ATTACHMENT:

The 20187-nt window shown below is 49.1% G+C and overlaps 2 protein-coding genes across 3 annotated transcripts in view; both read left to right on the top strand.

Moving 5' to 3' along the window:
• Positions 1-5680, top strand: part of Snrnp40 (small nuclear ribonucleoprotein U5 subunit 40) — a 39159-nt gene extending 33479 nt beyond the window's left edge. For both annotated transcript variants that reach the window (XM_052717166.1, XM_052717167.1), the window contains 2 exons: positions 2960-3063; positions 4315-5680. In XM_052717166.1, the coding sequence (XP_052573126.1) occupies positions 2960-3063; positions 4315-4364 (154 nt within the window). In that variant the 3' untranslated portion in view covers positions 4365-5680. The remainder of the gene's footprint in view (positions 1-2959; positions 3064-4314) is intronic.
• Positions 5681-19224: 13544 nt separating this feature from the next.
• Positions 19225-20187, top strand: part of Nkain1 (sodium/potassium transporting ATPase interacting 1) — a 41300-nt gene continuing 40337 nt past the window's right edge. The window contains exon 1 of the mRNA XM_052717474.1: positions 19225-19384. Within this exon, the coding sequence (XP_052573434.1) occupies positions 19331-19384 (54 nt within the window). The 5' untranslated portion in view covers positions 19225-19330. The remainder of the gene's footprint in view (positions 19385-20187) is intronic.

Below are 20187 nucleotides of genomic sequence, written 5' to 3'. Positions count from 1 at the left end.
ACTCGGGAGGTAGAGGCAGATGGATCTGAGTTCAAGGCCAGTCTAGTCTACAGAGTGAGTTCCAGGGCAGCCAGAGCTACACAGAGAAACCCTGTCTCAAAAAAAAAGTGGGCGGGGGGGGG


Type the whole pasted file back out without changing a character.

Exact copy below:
The 20187-nt window shown below is 49.1% G+C and overlaps 2 protein-coding genes across 3 annotated transcripts in view; both read left to right on the top strand.

Moving 5' to 3' along the window:
• Positions 1-5680, top strand: part of Snrnp40 (small nuclear ribonucleoprotein U5 subunit 40) — a 39159-nt gene extending 33479 nt beyond the window's left edge. For both annotated transcript variants that reach the window (XM_052717166.1, XM_052717167.1), the window contains 2 exons: positions 2960-3063; positions 4315-5680. In XM_052717166.1, the coding sequence (XP_052573126.1) occupies positions 2960-3063; positions 4315-4364 (154 nt within the window). In that variant the 3' untranslated portion in view covers positions 4365-5680. The remainder of the gene's footprint in view (positions 1-2959; positions 3064-4314) is intronic.
• Positions 5681-19224: 13544 nt separating this feature from the next.
• Positions 19225-20187, top strand: part of Nkain1 (sodium/potassium transporting ATPase interacting 1) — a 41300-nt gene continuing 40337 nt past the window's right edge. The window contains exon 1 of the mRNA XM_052717474.1: positions 19225-19384. Within this exon, the coding sequence (XP_052573434.1) occupies positions 19331-19384 (54 nt within the window). The 5' untranslated portion in view covers positions 19225-19330. The remainder of the gene's footprint in view (positions 19385-20187) is intronic.

Below are 20187 nucleotides of genomic sequence, written 5' to 3'. Positions count from 1 at the left end.
ACTCGGGAGGTAGAGGCAGATGGATCTGAGTTCAAGGCCAGTCTAGTCTACAGAGTGAGTTCCAGGGCAGCCAGAGCTACACAGAGAAACCCTGTCTCAAAAAAAAAGTGGGCGGGGGGGGG